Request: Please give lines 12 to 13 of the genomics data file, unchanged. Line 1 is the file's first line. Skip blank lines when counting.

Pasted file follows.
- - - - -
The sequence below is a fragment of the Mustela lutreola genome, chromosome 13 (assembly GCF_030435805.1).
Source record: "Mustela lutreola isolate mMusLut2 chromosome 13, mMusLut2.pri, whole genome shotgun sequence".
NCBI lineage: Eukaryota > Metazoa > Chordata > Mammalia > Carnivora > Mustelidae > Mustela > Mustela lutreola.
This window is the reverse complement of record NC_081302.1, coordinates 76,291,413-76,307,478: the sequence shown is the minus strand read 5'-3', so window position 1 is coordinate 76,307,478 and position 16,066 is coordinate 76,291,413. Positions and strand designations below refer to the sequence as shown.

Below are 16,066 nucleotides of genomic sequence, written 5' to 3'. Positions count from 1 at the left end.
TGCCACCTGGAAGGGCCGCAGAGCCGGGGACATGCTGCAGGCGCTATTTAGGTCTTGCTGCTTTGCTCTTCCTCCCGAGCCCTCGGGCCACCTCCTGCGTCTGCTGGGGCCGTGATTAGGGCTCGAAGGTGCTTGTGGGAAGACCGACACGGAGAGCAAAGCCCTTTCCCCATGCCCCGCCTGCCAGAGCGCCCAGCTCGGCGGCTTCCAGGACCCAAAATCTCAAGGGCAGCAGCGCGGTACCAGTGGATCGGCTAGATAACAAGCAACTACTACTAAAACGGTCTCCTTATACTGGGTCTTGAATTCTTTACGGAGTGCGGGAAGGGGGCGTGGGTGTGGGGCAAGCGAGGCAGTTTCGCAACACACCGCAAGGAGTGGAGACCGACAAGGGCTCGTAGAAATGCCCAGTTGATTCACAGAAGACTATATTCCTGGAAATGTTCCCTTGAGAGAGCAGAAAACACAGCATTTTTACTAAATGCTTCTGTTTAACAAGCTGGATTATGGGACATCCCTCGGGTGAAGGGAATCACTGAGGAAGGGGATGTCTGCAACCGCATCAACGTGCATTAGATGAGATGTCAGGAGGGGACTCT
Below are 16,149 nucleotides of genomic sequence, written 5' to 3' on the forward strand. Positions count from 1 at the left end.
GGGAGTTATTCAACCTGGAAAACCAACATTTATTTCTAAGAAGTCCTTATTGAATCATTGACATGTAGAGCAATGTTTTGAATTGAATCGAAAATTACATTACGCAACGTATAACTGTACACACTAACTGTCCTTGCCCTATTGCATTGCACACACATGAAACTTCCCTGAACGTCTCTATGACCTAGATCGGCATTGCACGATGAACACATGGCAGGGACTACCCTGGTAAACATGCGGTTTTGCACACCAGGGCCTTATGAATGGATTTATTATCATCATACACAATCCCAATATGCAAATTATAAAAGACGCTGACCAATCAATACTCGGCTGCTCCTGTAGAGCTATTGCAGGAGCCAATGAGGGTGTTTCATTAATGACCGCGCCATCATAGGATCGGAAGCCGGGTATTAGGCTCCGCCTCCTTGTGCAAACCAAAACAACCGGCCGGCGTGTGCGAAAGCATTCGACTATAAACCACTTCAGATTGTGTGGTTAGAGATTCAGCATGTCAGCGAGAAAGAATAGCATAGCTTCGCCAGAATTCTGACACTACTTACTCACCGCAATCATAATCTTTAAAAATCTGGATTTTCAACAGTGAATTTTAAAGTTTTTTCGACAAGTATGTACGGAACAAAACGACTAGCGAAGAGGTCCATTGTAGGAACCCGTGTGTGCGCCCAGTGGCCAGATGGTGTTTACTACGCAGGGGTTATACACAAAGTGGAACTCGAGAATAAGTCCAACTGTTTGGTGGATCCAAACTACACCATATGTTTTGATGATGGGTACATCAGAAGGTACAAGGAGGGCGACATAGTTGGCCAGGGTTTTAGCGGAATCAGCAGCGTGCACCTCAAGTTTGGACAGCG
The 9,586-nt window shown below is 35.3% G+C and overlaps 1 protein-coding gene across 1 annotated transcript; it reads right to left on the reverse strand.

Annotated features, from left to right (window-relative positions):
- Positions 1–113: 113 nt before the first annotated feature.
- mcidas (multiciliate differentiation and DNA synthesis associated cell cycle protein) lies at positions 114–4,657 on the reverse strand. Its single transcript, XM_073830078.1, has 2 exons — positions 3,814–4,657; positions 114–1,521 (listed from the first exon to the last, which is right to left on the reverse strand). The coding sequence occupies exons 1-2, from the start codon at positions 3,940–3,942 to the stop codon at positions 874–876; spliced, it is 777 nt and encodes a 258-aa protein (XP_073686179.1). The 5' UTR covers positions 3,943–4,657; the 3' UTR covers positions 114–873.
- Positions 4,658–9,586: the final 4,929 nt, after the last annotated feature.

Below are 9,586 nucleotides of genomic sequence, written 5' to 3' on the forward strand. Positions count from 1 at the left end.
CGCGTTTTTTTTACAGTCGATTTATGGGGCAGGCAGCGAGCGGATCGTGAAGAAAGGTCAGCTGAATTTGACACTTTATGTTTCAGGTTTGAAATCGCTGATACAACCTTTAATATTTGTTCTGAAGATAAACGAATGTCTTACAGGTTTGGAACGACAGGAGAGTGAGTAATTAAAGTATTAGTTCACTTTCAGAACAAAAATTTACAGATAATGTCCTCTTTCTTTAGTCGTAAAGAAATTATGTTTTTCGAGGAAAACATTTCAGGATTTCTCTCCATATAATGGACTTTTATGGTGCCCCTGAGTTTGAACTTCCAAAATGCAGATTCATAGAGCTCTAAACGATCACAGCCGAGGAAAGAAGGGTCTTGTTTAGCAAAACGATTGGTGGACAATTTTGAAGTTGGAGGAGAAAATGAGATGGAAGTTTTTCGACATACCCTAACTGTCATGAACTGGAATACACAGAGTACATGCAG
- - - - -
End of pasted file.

- mcidas (multiciliate differentiation and DNA synthesis associated cell cycle protein) lies at positions 114–4,657 on the reverse strand. Its single transcript, XM_073830078.1, has 2 exons — positions 3,814–4,657; positions 114–1,521 (listed from the first exon to the last, which is right to left on the reverse strand). The coding sequence occupies exons 1-2, from the start codon at positions 3,940–3,942 to the stop codon at positions 874–876; spliced, it is 777 nt and encodes a 258-aa protein (XP_073686179.1). The 5' UTR covers positions 3,943–4,657; the 3' UTR covers positions 114–873.
- Positions 4,658–9,586: the final 4,929 nt, after the last annotated feature.